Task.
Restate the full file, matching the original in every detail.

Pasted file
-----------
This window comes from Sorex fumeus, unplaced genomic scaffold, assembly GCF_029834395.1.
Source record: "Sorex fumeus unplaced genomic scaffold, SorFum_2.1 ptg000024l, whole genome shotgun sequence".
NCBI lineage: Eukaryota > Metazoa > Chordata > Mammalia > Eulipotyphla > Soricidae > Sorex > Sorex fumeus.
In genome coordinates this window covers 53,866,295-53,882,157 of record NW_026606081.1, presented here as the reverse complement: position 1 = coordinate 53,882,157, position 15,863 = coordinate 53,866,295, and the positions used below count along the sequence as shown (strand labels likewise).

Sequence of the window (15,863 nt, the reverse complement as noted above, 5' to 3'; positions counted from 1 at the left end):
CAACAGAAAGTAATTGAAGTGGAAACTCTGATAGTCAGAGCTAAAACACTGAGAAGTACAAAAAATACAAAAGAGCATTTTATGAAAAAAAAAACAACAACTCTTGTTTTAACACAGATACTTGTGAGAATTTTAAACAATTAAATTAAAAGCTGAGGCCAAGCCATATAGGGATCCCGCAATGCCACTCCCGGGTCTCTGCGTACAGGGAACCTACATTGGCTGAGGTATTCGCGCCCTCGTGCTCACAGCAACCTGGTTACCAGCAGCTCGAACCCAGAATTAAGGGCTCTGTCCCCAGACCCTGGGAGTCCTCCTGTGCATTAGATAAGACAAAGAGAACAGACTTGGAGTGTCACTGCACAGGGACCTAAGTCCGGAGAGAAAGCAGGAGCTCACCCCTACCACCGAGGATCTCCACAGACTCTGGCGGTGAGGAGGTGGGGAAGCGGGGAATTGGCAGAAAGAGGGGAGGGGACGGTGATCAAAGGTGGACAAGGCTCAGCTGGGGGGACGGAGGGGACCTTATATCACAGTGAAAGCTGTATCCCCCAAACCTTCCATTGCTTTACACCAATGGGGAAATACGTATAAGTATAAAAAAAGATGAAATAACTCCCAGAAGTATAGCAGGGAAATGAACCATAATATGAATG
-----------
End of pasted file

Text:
This window comes from Sorex fumeus, unplaced genomic scaffold, assembly GCF_029834395.1.
Source record: "Sorex fumeus unplaced genomic scaffold, SorFum_2.1 ptg000024l, whole genome shotgun sequence".
NCBI lineage: Eukaryota > Metazoa > Chordata > Mammalia > Eulipotyphla > Soricidae > Sorex > Sorex fumeus.
In genome coordinates this window covers 53,866,295-53,882,157 of record NW_026606081.1, presented here as the reverse complement: position 1 = coordinate 53,882,157, position 15,863 = coordinate 53,866,295, and the positions used below count along the sequence as shown (strand labels likewise).

Sequence of the window (15,863 nt, the reverse complement as noted above, 5' to 3'; positions counted from 1 at the left end):
CAACAGAAAGTAATTGAAGTGGAAACTCTGATAGTCAGAGCTAAAACACTGAGAAGTACAAAAAATACAAAAGAGCATTTTATGAAAAAAAAAACAACAACTCTTGTTTTAACACAGATACTTGTGAGAATTTTAAACAATTAAATTAAAAGCTGAGGCCAAGCCATATAGGGATCCCGCAATGCCACTCCCGGGTCTCTGCGTACAGGGAACCTACATTGGCTGAGGTATTCGCGCCCTCGTGCTCACAGCAACCTGGTTACCAGCAGCTCGAACCCAGAATTAAGGGCTCTGTCCCCAGACCCTGGGAGTCCTCCTGTGCATTAGATAAGACAAAGAGAACAGACTTGGAGTGTCACTGCACAGGGACCTAAGTCCGGAGAGAAAGCAGGAGCTCACCCCTACCACCGAGGATCTCCACAGACTCTGGCGGTGAGGAGGTGGGGAAGCGGGGAATTGGCAGAAAGAGGGGAGGGGACGGTGATCAAAGGTGGACAAGGCTCAGCTGGGGGGACGGAGGGGACCTTATATCACAGTGAAAGCTGTATCCCCCAAACCTTCCATTGCTTTACACCAATGGGGAAATACGTATAAGTATAAAAAAAGATGAAATAACTCCCAGAAGTATAGCAGGGAAATGAACCATAATATGAATG